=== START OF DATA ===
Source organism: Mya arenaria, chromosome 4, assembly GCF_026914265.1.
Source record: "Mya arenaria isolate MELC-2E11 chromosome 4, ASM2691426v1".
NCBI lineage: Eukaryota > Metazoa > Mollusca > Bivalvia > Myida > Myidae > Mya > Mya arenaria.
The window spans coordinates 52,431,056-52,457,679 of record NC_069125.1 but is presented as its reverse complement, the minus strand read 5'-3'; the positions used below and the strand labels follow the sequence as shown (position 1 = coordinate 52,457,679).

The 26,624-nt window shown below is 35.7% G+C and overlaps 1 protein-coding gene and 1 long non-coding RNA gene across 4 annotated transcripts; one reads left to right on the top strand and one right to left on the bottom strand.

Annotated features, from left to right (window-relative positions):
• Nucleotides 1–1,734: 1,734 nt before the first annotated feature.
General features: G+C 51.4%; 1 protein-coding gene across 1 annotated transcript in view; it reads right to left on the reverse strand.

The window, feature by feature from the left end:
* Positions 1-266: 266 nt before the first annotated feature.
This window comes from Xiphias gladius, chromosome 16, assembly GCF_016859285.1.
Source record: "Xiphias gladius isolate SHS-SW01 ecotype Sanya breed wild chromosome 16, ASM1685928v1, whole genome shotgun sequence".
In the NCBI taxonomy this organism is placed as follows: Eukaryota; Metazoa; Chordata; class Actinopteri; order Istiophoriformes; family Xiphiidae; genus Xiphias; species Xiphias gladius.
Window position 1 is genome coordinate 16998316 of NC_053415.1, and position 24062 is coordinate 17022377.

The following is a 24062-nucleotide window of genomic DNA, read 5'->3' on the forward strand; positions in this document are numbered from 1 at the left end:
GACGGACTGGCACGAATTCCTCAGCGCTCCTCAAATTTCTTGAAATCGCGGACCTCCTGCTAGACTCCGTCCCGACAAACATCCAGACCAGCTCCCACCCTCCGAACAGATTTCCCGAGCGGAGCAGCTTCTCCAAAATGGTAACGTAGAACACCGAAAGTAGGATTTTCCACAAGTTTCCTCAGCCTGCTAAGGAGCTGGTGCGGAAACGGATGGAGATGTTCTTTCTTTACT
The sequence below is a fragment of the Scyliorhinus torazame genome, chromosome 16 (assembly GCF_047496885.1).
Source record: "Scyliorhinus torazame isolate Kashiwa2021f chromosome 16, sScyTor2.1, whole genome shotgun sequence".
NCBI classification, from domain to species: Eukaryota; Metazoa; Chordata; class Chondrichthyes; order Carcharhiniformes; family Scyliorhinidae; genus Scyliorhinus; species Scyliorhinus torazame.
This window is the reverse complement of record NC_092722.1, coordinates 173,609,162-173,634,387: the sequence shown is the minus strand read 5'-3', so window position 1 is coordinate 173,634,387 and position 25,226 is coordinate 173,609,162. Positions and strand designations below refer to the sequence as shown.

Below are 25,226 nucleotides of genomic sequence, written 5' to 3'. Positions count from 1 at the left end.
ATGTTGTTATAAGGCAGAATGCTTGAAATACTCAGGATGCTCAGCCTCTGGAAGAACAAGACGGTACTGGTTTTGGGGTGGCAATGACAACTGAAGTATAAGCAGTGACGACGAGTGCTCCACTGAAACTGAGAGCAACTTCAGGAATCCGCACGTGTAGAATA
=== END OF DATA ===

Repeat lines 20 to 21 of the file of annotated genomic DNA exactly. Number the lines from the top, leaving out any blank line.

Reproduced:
This window is the reverse complement of record NC_092722.1, coordinates 173,609,162-173,634,387: the sequence shown is the minus strand read 5'-3', so window position 1 is coordinate 173,634,387 and position 25,226 is coordinate 173,609,162. Positions and strand designations below refer to the sequence as shown.

Below are 25,226 nucleotides of genomic sequence, written 5' to 3'. Positions count from 1 at the left end.